Karen Schmiechen, program manager for the Wisconsin Rideshare Program, said the program is easy to use, free and without obligation. Commuters enter their commute information and immediately receive matches for carpooling, vanpooling, park and ride lots and even biking. The computer shows matches with similar commutes and work hours. Bikers are also matched by level of expertise. Users make their own contacts with matches to set up ridesharing arrangements.

The program was computerized two years ago, and has become so popular WisDOT decided to make it available to all state residents.

Wisconsin is one of many states and municipalities across the country offering this service. As gasoline prices fluctuate, and the economy remains unstable, ridesharing is a viable alternative, saving dollars and the environment.

For more information go to the state’s Rideshare Web site.

New law gives cash incentives to bicycle commuters

From an article by Chris Hubbuch in the La Crosse Tribune:

With his yellow rain slicker, reflective vest and helmet-mounted headlight, it’s hard to miss Kurt Oettel as he pedals to work.

“There’s no doubt I’m a bike commuter,” he said. “I look like a geek.”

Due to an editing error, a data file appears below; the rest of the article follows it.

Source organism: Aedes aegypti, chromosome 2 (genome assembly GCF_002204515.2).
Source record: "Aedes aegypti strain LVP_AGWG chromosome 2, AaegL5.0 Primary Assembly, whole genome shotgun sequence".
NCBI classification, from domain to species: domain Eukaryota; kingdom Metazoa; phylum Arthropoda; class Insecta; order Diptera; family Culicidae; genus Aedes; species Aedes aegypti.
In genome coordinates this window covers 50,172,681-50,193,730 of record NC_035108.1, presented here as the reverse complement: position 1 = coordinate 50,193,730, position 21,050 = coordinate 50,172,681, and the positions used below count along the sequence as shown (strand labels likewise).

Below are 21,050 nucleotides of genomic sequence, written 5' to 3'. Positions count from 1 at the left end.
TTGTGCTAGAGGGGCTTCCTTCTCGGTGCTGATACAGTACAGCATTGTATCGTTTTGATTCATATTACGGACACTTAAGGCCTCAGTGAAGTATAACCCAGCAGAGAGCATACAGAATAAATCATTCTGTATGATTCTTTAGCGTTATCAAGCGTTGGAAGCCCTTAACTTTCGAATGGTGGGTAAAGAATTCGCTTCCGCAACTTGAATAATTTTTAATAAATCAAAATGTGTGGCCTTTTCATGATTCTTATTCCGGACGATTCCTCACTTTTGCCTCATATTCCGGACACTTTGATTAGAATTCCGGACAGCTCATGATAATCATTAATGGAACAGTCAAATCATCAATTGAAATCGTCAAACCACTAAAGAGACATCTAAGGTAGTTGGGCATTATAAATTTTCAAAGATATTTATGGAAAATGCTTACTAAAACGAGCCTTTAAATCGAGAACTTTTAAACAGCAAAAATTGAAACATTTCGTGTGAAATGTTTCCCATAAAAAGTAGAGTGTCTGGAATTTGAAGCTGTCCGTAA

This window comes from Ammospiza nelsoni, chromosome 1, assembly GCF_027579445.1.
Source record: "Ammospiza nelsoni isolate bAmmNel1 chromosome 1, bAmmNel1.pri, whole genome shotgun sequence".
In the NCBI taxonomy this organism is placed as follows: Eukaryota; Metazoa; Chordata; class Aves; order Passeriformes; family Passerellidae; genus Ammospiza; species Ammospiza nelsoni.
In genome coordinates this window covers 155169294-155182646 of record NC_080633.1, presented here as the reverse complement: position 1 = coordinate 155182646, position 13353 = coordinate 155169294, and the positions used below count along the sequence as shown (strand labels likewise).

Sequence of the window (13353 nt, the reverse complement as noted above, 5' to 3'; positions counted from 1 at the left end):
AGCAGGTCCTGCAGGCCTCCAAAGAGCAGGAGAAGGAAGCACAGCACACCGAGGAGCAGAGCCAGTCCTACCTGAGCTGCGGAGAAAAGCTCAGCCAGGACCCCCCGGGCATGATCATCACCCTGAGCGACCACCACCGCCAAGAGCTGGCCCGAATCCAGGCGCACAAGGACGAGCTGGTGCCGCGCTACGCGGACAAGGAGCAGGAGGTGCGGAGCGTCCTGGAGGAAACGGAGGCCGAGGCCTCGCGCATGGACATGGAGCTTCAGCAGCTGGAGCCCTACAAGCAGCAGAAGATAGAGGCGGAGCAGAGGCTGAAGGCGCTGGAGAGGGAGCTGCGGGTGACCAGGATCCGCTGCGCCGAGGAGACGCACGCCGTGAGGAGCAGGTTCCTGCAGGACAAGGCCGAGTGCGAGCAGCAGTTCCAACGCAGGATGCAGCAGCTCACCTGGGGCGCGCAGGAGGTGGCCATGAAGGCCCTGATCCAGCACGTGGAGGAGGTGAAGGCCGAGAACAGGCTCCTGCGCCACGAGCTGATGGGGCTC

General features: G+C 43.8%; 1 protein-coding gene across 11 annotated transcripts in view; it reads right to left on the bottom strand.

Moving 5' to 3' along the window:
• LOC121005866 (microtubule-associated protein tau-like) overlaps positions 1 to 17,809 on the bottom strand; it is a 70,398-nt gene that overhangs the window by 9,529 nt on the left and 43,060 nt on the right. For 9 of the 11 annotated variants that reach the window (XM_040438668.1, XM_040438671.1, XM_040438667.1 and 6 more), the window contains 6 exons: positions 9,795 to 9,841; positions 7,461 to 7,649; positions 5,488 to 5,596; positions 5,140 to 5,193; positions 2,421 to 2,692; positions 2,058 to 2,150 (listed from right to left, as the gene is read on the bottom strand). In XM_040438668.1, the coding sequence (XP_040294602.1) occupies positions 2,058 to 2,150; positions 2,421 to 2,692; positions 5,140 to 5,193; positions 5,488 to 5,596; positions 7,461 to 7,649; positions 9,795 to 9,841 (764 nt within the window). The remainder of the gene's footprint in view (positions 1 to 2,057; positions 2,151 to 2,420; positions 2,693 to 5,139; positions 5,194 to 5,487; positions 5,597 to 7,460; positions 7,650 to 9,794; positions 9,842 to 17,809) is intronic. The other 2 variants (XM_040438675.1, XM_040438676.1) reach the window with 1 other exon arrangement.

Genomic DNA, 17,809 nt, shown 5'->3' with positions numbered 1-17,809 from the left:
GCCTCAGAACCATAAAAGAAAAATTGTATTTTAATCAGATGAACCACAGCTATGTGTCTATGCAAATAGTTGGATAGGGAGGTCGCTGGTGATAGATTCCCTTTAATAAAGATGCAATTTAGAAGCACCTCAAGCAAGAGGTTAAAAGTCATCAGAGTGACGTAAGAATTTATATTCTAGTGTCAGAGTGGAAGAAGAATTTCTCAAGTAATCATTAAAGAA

Oettel, 44, rides about 21/2 miles each way from his home on 24th Street to Gundersen Lutheran, where he works as an oncologist.

He rarely misses a day.

“I took off those three days when there was a 35 below wind chill,” he admitted.

For Oettel, who with his wife has three kids, one car and 11 bicycles, biking to work started as a necessity but continues out of a passion for biking and for conserving energy.

A new law that took effect Jan. 1 provides a monetary benefit for commuters like him and an incentive for others to get on their bikes.

According to the law, commuters can collect $20 a month for bike-related expenses; employers can deduct the expense from their taxes.

The credit, which extends benefits already available to parking and public transit users, was included in last fall’s controversial $700 billion financial industry bailout.

Ironically, the measure’s sponsor, Rep. Earl Blumenauer, voted against it. The Oregon Democrat, who wears a bicycle lapel pin and spent years pushing for the credit, opposed the rescue bill, calling it too expensive and ineffective.

Exactly how the law will be applied — how often do you have to ride to work to be a bicycle commuter? — isn’t clear. The IRS has not issued specific guidance on the rule, said spokesman Christopher Miller.